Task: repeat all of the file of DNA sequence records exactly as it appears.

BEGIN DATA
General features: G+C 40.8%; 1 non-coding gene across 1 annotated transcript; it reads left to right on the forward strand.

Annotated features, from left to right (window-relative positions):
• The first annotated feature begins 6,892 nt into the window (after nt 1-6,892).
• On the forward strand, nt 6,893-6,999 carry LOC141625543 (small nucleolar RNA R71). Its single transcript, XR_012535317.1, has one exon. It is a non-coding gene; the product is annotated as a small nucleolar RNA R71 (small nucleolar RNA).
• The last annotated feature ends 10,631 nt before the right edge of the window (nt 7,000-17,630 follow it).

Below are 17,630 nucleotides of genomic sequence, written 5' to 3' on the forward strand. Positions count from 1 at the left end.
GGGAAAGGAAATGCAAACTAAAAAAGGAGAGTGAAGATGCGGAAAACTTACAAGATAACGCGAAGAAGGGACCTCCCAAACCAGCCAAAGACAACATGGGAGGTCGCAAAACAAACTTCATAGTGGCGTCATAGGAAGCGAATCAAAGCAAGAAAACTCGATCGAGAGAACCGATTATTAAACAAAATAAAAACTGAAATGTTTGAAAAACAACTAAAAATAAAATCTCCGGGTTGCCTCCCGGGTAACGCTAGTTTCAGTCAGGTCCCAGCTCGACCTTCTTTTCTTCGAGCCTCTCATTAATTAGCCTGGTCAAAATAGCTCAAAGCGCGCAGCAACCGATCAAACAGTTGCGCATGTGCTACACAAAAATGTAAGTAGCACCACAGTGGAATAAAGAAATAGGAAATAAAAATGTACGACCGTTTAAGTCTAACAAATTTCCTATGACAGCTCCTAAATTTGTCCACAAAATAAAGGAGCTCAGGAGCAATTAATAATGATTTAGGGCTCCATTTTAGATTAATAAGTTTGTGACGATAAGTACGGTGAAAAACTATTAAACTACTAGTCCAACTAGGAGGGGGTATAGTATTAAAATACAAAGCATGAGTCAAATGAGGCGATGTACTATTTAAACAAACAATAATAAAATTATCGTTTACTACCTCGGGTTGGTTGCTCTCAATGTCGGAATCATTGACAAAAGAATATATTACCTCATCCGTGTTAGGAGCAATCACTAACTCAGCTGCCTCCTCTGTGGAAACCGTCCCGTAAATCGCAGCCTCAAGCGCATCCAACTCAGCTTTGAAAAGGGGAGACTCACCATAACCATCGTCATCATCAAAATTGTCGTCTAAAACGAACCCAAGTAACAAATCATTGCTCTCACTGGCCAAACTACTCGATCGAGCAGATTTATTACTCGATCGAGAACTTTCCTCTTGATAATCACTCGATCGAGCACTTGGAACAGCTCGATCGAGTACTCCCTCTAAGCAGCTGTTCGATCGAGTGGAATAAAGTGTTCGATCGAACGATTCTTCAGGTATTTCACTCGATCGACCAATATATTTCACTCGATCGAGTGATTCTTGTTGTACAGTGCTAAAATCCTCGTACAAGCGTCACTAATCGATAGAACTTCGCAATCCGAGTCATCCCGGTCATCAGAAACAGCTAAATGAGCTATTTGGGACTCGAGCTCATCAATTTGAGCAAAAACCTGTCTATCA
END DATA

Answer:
General features: G+C 40.8%; 1 non-coding gene across 1 annotated transcript; it reads left to right on the forward strand.

Annotated features, from left to right (window-relative positions):
• The first annotated feature begins 6,892 nt into the window (after nt 1-6,892).
• On the forward strand, nt 6,893-6,999 carry LOC141625543 (small nucleolar RNA R71). Its single transcript, XR_012535317.1, has one exon. It is a non-coding gene; the product is annotated as a small nucleolar RNA R71 (small nucleolar RNA).
• The last annotated feature ends 10,631 nt before the right edge of the window (nt 7,000-17,630 follow it).

Below are 17,630 nucleotides of genomic sequence, written 5' to 3' on the forward strand. Positions count from 1 at the left end.
GGGAAAGGAAATGCAAACTAAAAAAGGAGAGTGAAGATGCGGAAAACTTACAAGATAACGCGAAGAAGGGACCTCCCAAACCAGCCAAAGACAACATGGGAGGTCGCAAAACAAACTTCATAGTGGCGTCATAGGAAGCGAATCAAAGCAAGAAAACTCGATCGAGAGAACCGATTATTAAACAAAATAAAAACTGAAATGTTTGAAAAACAACTAAAAATAAAATCTCCGGGTTGCCTCCCGGGTAACGCTAGTTTCAGTCAGGTCCCAGCTCGACCTTCTTTTCTTCGAGCCTCTCATTAATTAGCCTGGTCAAAATAGCTCAAAGCGCGCAGCAACCGATCAAACAGTTGCGCATGTGCTACACAAAAATGTAAGTAGCACCACAGTGGAATAAAGAAATAGGAAATAAAAATGTACGACCGTTTAAGTCTAACAAATTTCCTATGACAGCTCCTAAATTTGTCCACAAAATAAAGGAGCTCAGGAGCAATTAATAATGATTTAGGGCTCCATTTTAGATTAATAAGTTTGTGACGATAAGTACGGTGAAAAACTATTAAACTACTAGTCCAACTAGGAGGGGGTATAGTATTAAAATACAAAGCATGAGTCAAATGAGGCGATGTACTATTTAAACAAACAATAATAAAATTATCGTTTACTACCTCGGGTTGGTTGCTCTCAATGTCGGAATCATTGACAAAAGAATATATTACCTCATCCGTGTTAGGAGCAATCACTAACTCAGCTGCCTCCTCTGTGGAAACCGTCCCGTAAATCGCAGCCTCAAGCGCATCCAACTCAGCTTTGAAAAGGGGAGACTCACCATAACCATCGTCATCATCAAAATTGTCGTCTAAAACGAACCCAAGTAACAAATCATTGCTCTCACTGGCCAAACTACTCGATCGAGCAGATTTATTACTCGATCGAGAACTTTCCTCTTGATAATCACTCGATCGAGCACTTGGAACAGCTCGATCGAGTACTCCCTCTAAGCAGCTGTTCGATCGAGTGGAATAAAGTGTTCGATCGAACGATTCTTCAGGTATTTCACTCGATCGACCAATATATTTCACTCGATCGAGTGATTCTTGTTGTACAGTGCTAAAATCCTCGTACAAGCGTCACTAATCGATAGAACTTCGCAATCCGAGTCATCCCGGTCATCAGAAACAGCTAAATGAGCTATTTGGGACTCGAGCTCATCAATTTGAGCAAAAACCTGTCTATCA